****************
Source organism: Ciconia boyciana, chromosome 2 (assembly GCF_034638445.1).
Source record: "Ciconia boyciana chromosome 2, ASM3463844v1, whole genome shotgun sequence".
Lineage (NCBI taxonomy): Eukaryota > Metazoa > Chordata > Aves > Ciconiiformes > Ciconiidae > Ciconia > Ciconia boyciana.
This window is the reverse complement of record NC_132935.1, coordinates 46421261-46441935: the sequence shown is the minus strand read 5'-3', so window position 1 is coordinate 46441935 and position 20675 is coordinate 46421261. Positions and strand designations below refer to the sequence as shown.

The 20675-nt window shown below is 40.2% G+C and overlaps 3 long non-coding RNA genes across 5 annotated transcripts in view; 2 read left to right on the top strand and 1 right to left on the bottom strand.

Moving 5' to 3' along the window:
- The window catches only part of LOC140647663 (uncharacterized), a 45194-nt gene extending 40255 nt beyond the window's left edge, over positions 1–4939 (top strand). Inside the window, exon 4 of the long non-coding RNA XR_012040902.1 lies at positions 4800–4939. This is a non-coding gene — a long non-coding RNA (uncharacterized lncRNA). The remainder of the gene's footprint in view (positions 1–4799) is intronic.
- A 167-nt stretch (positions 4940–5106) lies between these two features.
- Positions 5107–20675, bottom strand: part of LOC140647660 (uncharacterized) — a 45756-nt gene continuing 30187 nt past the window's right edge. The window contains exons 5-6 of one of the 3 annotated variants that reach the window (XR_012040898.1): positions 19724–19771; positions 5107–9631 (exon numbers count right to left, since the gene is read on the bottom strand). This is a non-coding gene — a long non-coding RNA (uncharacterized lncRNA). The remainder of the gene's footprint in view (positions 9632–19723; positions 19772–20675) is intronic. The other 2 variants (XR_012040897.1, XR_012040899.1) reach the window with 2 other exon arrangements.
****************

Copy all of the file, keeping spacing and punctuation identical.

Source organism: Ciconia boyciana, chromosome 2 (assembly GCF_034638445.1).
Source record: "Ciconia boyciana chromosome 2, ASM3463844v1, whole genome shotgun sequence".
Lineage (NCBI taxonomy): Eukaryota > Metazoa > Chordata > Aves > Ciconiiformes > Ciconiidae > Ciconia > Ciconia boyciana.
This window is the reverse complement of record NC_132935.1, coordinates 46421261-46441935: the sequence shown is the minus strand read 5'-3', so window position 1 is coordinate 46441935 and position 20675 is coordinate 46421261. Positions and strand designations below refer to the sequence as shown.

The 20675-nt window shown below is 40.2% G+C and overlaps 3 long non-coding RNA genes across 5 annotated transcripts in view; 2 read left to right on the top strand and 1 right to left on the bottom strand.

Moving 5' to 3' along the window:
- The window catches only part of LOC140647663 (uncharacterized), a 45194-nt gene extending 40255 nt beyond the window's left edge, over positions 1–4939 (top strand). Inside the window, exon 4 of the long non-coding RNA XR_012040902.1 lies at positions 4800–4939. This is a non-coding gene — a long non-coding RNA (uncharacterized lncRNA). The remainder of the gene's footprint in view (positions 1–4799) is intronic.
- A 167-nt stretch (positions 4940–5106) lies between these two features.
- Positions 5107–20675, bottom strand: part of LOC140647660 (uncharacterized) — a 45756-nt gene continuing 30187 nt past the window's right edge. The window contains exons 5-6 of one of the 3 annotated variants that reach the window (XR_012040898.1): positions 19724–19771; positions 5107–9631 (exon numbers count right to left, since the gene is read on the bottom strand). This is a non-coding gene — a long non-coding RNA (uncharacterized lncRNA). The remainder of the gene's footprint in view (positions 9632–19723; positions 19772–20675) is intronic. The other 2 variants (XR_012040897.1, XR_012040899.1) reach the window with 2 other exon arrangements.